Orpheus is not quite as good as Cocteau’s earlier Beauty and the Beast, but it is a classic and it is a stunning accomplishment that still feels fresh in many ways. The influence of the film in later works by others is now obvious, though somehow Cocteau’s films remain singular in style and vision.

There have been many variations on the Orpheus & Eurydice story, and I haven’t seen all of them, but I’m confident that this remains one of the most original and interesting versions. The conclusion of his “trilogy” around this tale — The Testament of Orpheus, in which the director himself is the star — is next on my list, and I encourage anyone with an interest in classic French cinema to investigate this incredible artistic achievement.

The Blood of a Poet (1930, dir. Jean Cocteau)


2023 52-week film challenge, film 11

Jean Cocteau, renaissance man and “poet” of film, theatre, writing (including poetry), designing and more was a truly remarkable human being, a leader in the surrealist and art movements, and one of the most influential men in the arts of the 20th century. Among his numerous other achievements, he really helped advance the idea of film as an art form and not just a storytelling form.

Probably best known among cinephiles for his 1946 film of Beauty and the Beast, until recently I was unaware that his two later Orpheus films were intended as the middle and end of a three-film trilogy, beginning with his first film, The Blood of a Poet.

It is a very experimental and surrealist film that broke a lot of ground in its day for special effects; some have aged less well than others, but a lot of this remains impressive and frankly more effective than zillion-dollar CGI jobs you know aren’t at all real. The work involved in pulling off some of this at the time must have been painstaking.

The “story,” such as it is, is that of a handsome and perennially shirtless male artist who is invited by one of his statues to fall into the mirror and pass through to the other side, where a series of strange tableaus unfold. I suspect it is meant as a metaphor for the creative inspiration process, both the downside where the ideas aren’t coming or don’t work, alongside the chasing of inspiration and realisation.

It’s gorgeous to look at, if hard to quite grasp. It’s certainly a surrealist film, and the only one I’ve seen that has an occasional narrator. Cocteau explores several techniques and ideas himself over the course of this 51-minute film, making it rather disjointed and occasionally confusing — but it’s hard to take your eyes off it.

Princess Iron Fan 鐵扇公主 (1941, dirs. Wan Guchan, Wan Laiming)


52-week film challenge 2023, week 10

This 1941 B&W fully-animated movie is considered the first Asian full-length animated film, and is certainly the first full-length Chinese animated film. While some western influence (particularly the early Looney Tunes of the 1930s and the early Disney movies like Snow White) can be seen, it is drawn from folk fables themselves inspired by a portion of a novel called Journey to the West, published in 1592.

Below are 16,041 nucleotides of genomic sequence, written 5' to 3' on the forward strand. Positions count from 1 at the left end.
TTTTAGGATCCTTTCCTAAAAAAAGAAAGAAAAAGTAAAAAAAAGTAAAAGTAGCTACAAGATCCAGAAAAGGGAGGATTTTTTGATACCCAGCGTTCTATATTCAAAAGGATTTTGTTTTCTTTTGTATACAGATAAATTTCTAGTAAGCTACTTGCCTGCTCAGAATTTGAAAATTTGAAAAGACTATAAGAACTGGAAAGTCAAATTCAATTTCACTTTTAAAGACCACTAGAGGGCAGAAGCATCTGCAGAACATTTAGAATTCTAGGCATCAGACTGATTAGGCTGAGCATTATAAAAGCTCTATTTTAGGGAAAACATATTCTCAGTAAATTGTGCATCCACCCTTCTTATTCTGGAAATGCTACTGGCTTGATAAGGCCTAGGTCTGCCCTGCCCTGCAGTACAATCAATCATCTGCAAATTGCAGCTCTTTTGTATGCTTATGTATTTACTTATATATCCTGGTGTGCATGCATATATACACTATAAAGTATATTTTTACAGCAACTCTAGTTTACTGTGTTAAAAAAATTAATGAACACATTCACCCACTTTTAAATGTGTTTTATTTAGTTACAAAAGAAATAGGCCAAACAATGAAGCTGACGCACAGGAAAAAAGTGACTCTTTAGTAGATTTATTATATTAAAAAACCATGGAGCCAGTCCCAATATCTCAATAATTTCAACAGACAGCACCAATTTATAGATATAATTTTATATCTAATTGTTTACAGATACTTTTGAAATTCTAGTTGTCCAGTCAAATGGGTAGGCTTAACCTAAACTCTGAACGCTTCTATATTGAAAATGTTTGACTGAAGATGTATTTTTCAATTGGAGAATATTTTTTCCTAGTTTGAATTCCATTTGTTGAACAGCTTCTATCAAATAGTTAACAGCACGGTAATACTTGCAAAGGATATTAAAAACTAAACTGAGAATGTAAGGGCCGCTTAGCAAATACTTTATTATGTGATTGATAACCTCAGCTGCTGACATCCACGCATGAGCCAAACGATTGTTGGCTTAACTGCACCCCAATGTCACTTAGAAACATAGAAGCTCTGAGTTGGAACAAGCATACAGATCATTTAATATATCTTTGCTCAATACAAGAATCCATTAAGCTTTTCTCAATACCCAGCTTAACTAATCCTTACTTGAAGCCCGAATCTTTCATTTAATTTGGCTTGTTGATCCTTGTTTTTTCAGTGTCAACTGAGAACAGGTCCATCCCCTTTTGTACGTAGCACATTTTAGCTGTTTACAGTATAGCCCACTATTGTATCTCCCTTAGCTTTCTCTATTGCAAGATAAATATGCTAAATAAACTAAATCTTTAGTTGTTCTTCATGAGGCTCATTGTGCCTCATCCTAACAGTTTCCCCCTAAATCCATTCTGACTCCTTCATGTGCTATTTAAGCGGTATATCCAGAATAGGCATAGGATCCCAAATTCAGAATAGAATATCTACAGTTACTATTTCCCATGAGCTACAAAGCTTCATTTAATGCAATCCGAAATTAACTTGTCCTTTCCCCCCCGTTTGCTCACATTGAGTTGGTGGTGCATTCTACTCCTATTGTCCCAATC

The folk tales based on the book, we are told at the beginning of the movie, often focus on the supernatural creatures rather than the travelers and the moral of their journey — which is that life is full of trials and suffering. The filmmakers, however, wanted to emphasise the lesson of the story: that working together as a community, faith, and using everyone’s talents in harmony can overcome great obstacles, and make life better for all.

The tale is a fairly simple one: a monk trying to get to “the west” (meaning Central Asia and India) to obtain some Buddhist sacred texts (sutras), but is stopped by a mountain range full of fire. His three servants — a monkey prince, a pig-faced monk, and a stuttering but strong worker — each try to use their various magic powers to solve the problem. Specifically, they need to get a magic palm-leaf fan from an unhelpful princess in order to put out the fires, but their individual ruses and even brute force all fail.

Our three “heroes,” sort of.

The servants all regroup back at the town where the monk helps them brainstorm, suggesting that the three pool their abilities with the assistance of the townspeople to overcome the trickery of the princess and her husband. This they finally do, ultimately winning the day and clearly the mountains of the fire demon that tortures them, so that they and the monk can proceed on their journey of enlightenment.

Despite the handicap of no really good print of the film being available (it is desperately in need of a major restoration), the quality of the B&W animation shines through, with many impressive moments including extensive use of rotoscoping to make some scenes much more realistic, along with smoke effects and excellent character design. The various shape-shifting and disguising powers of the three servants are well done, and the quality of the existing film print picks up a bit in the last third.

The “evil” princess, who actually has a pretty small but pivotal part in the film.

This is primarily a film that would now mainly appeal to fans of early animation, film historians, and students of Chinese history, but it is a very impressive feat of filmmaking that is only marred by the lack of a pristine print. A special mention should go to the musical score, which starts off a bit overwrought in my opinion but soon settles down when needed to accompany the story. I enjoyed it enough that I would certainly revisit it if it were ever restored.

An example of the beautiful backgrounds in the film.